I was on ABC Television’s 7.30 Report last night suggesting we move beyond the argument of whether or not rising atmospheric carbon dioxide levels are contributing to global warming and prepare for climate change anyway.
The program was focused on the release of a report titled ‘Climate change risk and vulnerability – promoting an efficient adaptation response in Australia’
Federal Environment Minister Ian Campbell was on the same program suggesting that global warming is going to destroy the Great Barrier Reef.
The reality is that global warming is OK for Nemo, but no good for Bundie. (Bundie is the name of the polar bear on the Bundaberg Rum advertisements?)
As my friend and colleague Dr Peter Ridd wrote last November at OLO:
If the climate is warming due to greenhouse gas emissions, there could be many plausible consequences, such as melting ice and polar bears not having a home. However, of all the ecosystems in the world, coral reefs are in virtually the best position to come through unscathed. They are certainly not the worlds canary as has sometimes been stated.
Consider the following points
(1) Corals are a tropical species. They like warm water. Most of the species found on the Great Barrier Reef (GBR), for example, are also found in areas with much warmer water.
(2) In a couple of hundred million years of existence, corals have survived through hotter, (and more seriously colder) periods.
(3) Coral tissue thickness, often seen as an indicator of coral health, is generally higher for corals in hotter water. Some of the highest tissue thickness’ measured have occur around PNG where the water is far hotter than the GBR.
(4) For all the hype about the bleaching events on the GBR, most of the reef did not bleach and almost all that did bleach has almost fully recovered.
(5) From the statistical viewpoint it is highly improbable that bleaching only started to occur in the last 25 years. Bleaching on the GBR occurs in summers when there is a combination of low cloud cover and light winds. This drives up water temperatures to a degree or two about normal. The water temperature has not increased by a degree over the last 25 years and thus bleaching must have been occurring previously, though quite possibly at a reduced rate. The apparent increase in bleaching is quite possibly due to the very large number of scientists and managers who are now interested in the phenomenon.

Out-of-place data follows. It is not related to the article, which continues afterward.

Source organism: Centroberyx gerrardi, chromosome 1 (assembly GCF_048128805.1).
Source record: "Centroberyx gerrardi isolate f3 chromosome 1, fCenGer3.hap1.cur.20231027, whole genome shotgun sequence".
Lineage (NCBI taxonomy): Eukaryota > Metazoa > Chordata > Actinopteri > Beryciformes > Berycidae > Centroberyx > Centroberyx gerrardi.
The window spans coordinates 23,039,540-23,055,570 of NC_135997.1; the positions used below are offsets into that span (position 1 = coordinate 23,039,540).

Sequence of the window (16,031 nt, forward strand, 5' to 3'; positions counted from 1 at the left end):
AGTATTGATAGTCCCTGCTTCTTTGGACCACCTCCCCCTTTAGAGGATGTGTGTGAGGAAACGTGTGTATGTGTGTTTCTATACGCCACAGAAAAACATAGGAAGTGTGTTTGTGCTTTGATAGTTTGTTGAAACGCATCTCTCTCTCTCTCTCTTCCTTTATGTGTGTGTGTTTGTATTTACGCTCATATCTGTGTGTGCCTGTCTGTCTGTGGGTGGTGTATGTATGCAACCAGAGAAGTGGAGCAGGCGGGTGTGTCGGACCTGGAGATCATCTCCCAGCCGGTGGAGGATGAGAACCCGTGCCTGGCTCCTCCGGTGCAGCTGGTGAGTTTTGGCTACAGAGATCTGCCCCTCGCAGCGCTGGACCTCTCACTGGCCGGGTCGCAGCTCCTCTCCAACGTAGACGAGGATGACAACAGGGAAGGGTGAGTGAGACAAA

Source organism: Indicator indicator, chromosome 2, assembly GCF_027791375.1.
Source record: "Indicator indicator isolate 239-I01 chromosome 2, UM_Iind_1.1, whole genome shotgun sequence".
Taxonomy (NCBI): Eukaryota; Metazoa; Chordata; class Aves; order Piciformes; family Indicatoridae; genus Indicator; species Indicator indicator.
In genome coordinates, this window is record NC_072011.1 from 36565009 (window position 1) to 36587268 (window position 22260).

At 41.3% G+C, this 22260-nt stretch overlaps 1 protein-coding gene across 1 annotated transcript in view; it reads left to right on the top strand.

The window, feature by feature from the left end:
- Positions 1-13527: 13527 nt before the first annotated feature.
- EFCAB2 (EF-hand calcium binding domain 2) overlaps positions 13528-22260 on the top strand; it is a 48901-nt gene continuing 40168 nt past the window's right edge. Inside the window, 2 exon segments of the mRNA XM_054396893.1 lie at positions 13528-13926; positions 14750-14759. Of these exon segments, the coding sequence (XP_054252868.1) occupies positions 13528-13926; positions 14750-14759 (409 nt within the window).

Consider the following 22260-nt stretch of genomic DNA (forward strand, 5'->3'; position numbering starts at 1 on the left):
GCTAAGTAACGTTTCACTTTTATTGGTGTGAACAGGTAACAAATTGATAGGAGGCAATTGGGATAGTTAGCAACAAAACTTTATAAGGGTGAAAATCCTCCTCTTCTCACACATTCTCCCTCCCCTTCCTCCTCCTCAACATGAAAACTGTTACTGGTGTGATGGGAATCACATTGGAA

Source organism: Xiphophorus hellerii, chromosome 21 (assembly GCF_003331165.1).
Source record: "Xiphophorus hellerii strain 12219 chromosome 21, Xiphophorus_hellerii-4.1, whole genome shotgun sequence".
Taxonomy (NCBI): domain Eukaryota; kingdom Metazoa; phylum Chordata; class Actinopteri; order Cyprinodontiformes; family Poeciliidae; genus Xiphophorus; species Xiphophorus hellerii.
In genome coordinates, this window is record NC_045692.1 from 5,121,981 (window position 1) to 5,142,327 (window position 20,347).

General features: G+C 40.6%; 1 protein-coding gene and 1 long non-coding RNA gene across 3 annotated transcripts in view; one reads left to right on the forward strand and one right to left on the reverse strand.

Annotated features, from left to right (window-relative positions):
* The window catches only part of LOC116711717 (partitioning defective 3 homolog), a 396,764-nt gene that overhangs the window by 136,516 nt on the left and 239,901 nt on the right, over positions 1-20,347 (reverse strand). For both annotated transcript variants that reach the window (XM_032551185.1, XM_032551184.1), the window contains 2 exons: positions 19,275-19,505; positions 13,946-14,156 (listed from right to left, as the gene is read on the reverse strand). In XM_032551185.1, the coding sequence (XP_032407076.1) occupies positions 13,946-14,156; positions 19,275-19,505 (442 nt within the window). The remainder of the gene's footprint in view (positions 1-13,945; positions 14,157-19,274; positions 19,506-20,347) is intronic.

(6) Data of coral growth rates from massive corals indicate that there has been a small but significant increase over the last 100 or so years. This is related to the small but significant temperature increase that has occurred in the last hundred or so years. This is not surprising, coral, by and large like hot water.
(7) Some corals clearly are killed by unusually elevated temperature. These are not the long-lived massive corals but rather the plate and staghorn corals. These susceptible corals have the living philosophy of a weed, i.e. live fast and die young. The massives are in for the long haul, they are like the forest giants that live for hundreds or years and must thus be able to withstand the extreme conditions, such as high temperature and cyclones, that will temporarily wipe out there frail but fast growing brethren.
(8) Even the susceptible corals seem to be able to adapt to higher temperatures by replacing the symbiotic plants (zooxanthellae) that are embedded within them with more suitable species.
(9) If we see a sealevel rise due to the thermal expansion of the ocean, we will see a great expansion in the area of the GBR under coral. This is because the reef flats, which now have almost no coral due to the FALL in sealevel of the last 5000 years, will be covered even by the lowest spring tides. The presently dead reef flats, which are a very large proportion of the reef (perhaps the majority), will come alive. So though rising sealevel might be bad if you live in a small South Pacific Island nation, it will be good for coral.
I have a very high regard for the hardiness of corals. The GBR was borne at a time of rapidly rising sealevel, very high turbidity and very rapidly rising temperature. Presently, they live in areas of extreme temperature (40 degree), in muddy embayments and in regions continuously affected by runoff. Provided they are not grossly overfished, as has happened in the Caribbean, they are very adaptable systems.
My message is that if you must make an argument for the Kyoto Protocol, then using coral reefs is a poor, and implausible choice. In the final analysis, corals like hot water, polar bears do not. Corals will do badly in an ice age, polar bears and alpine meadows can suffer in a warm period.
The Report ‘Climate Change: Risk and Vulnerability: Promoting an Efficient Adaptation Response in Australia’ http://www.greenhouse.gov.au/impacts/publications/risk-vulnerability.html
Summary of ABC Television’s 7.30 report
The detail of the Minster’s comments on the Great Barrier Reef are not in the summary transcript.